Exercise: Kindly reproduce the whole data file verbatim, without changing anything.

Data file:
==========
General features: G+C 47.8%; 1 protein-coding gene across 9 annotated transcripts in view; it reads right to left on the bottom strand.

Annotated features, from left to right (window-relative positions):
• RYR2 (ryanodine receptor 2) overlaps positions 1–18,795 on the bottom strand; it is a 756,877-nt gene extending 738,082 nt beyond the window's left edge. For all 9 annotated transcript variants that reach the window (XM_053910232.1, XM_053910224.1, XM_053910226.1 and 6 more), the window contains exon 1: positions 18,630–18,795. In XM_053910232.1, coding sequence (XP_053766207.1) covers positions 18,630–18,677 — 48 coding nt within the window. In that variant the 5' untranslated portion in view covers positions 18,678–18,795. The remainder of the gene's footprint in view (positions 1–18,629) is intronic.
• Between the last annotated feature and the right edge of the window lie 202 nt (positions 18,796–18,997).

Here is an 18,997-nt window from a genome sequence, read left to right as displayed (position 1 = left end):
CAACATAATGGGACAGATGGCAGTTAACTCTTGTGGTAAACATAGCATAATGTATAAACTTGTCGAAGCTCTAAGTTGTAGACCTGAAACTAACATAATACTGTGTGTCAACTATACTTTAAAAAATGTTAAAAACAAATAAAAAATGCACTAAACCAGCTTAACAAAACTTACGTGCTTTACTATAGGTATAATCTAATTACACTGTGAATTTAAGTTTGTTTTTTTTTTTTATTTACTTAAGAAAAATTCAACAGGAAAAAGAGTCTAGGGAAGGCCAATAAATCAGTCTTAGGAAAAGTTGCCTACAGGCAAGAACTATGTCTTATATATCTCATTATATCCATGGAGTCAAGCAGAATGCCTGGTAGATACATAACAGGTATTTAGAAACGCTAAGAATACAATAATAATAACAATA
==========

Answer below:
General features: G+C 47.8%; 1 protein-coding gene across 9 annotated transcripts in view; it reads right to left on the bottom strand.

Annotated features, from left to right (window-relative positions):
• RYR2 (ryanodine receptor 2) overlaps positions 1–18,795 on the bottom strand; it is a 756,877-nt gene extending 738,082 nt beyond the window's left edge. For all 9 annotated transcript variants that reach the window (XM_053910232.1, XM_053910224.1, XM_053910226.1 and 6 more), the window contains exon 1: positions 18,630–18,795. In XM_053910232.1, coding sequence (XP_053766207.1) covers positions 18,630–18,677 — 48 coding nt within the window. In that variant the 5' untranslated portion in view covers positions 18,678–18,795. The remainder of the gene's footprint in view (positions 1–18,629) is intronic.
• Between the last annotated feature and the right edge of the window lie 202 nt (positions 18,796–18,997).

Here is an 18,997-nt window from a genome sequence, read left to right as displayed (position 1 = left end):
CAACATAATGGGACAGATGGCAGTTAACTCTTGTGGTAAACATAGCATAATGTATAAACTTGTCGAAGCTCTAAGTTGTAGACCTGAAACTAACATAATACTGTGTGTCAACTATACTTTAAAAAATGTTAAAAACAAATAAAAAATGCACTAAACCAGCTTAACAAAACTTACGTGCTTTACTATAGGTATAATCTAATTACACTGTGAATTTAAGTTTGTTTTTTTTTTTTATTTACTTAAGAAAAATTCAACAGGAAAAAGAGTCTAGGGAAGGCCAATAAATCAGTCTTAGGAAAAGTTGCCTACAGGCAAGAACTATGTCTTATATATCTCATTATATCCATGGAGTCAAGCAGAATGCCTGGTAGATACATAACAGGTATTTAGAAACGCTAAGAATACAATAATAATAACAATA